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Risen lawyers ask Justice Department to drop subpoena

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  1. Protecting Sources and Materials
The Department of Justice should take a cue from its own recommendations and drop its subpoena to reporter James Risen,…

The Department of Justice should take a cue from its own recommendations and drop its subpoena to reporter James Risen, his lawyers argued in a letter to Attorney General Eric Holder yesterday.

In the July 25 letter, attorney David N. Kelley called the Justice Department’s effort to make Risen testify in federal court “utterly inconsistent” with what Holder has presented as the department’s new policy on journalist subpoenas. Holder’s Report on Review of News Media Policies, promising stronger protections for journalists, came out just a week before the U.S. Court of Appeals in Richmond (4th Cir.) ruled that Risen must testify in the trial of Jeffrey Sterling, a former C.I.A. officer and alleged leaker.

New York Times reporter Risen has vowed to keep fighting the subpoena, saying he would rather go to jail than answer whether Sterling was the source of confidential information in his 2006 book “State of War” regarding a failed operation to disable Iran's nuclear program.

Holder’s report, written at President Obama’s direction, came amid a public outcry over the Justice Department’s secret prying into the phone records of Associated Press journalists and the e-mail account of Fox News reporter James Rosen.

In it, Holder states that the Justice Department from now on will avoid issuing subpoenas to reporters and for their materials except “as a last resort” in cases where “the information sought is essential to a successful investigation or prosecution.”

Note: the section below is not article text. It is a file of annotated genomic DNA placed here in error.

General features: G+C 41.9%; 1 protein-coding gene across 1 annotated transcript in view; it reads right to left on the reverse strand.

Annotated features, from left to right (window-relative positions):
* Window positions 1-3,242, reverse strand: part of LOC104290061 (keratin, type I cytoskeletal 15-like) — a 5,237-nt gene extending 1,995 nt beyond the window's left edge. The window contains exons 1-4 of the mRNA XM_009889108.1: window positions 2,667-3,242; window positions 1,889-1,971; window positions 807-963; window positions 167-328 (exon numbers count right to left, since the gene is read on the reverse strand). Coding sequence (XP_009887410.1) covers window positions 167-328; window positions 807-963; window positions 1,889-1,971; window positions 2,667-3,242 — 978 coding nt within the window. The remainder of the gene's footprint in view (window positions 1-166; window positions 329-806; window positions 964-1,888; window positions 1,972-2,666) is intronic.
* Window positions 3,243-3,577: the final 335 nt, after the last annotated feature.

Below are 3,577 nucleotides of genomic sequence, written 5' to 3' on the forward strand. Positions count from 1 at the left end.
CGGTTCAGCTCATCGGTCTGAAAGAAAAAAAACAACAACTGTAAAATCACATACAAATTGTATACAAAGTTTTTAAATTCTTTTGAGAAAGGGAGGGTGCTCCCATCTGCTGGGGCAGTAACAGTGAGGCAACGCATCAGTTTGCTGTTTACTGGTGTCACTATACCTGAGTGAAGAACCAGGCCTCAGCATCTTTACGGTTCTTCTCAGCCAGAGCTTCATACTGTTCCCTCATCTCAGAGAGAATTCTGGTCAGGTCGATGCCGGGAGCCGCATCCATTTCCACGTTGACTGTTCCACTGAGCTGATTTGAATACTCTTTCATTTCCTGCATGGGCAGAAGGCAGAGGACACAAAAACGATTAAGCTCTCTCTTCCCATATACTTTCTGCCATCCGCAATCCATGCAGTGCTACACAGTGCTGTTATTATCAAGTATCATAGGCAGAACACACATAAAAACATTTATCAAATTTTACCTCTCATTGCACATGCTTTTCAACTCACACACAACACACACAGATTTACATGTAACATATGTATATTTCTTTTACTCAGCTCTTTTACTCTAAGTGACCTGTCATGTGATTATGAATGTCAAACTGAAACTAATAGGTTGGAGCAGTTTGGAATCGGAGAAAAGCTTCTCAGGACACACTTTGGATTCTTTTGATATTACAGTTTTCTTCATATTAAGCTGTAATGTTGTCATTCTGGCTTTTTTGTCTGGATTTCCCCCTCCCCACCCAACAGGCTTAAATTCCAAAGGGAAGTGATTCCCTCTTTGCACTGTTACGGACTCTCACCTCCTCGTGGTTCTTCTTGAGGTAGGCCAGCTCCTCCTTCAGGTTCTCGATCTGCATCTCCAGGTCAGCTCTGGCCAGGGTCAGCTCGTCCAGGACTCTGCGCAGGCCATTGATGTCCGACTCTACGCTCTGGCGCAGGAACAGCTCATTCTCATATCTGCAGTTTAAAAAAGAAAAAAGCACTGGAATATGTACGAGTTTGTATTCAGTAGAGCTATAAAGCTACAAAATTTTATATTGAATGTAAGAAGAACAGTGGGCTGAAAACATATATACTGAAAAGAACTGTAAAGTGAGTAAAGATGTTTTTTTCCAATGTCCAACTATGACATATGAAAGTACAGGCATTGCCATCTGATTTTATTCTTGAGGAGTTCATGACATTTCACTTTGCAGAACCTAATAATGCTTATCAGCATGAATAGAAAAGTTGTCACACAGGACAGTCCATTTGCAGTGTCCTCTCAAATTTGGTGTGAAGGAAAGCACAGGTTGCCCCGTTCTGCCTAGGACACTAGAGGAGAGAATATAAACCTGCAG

“We urge you to apply those principles to this case,” Kelley wrote in his letter. “In particular, we urge that the ‘last resort’ and ‘essentiality’ requirements of the DOJ’s new Guidelines cannot possibly be said to have been met in this case.”

At the Fourth Circuit, the Justice Department successfully argued that Risen’s testimony was necessary because no one else could give an eyewitness account of the alleged leak. Whatever the legal merits of this argument, Kelley said, the government should abandon it as a matter of policy.

“One thing is clear. Reporters are invariably the ‘only eyewitness’ to the ‘crime’ of speaking with them,” Kelley wrote. “If the DOJ takes this approach, the new Guidelines will be a quickly forgotten promise.”

Kelley also requested a meeting with Holder to make the case against pursuing Risen’s testimony.

Related Reporters Committee resources:

· News: Holder expresses support for federal shield bill amendments adding judicial role to notice process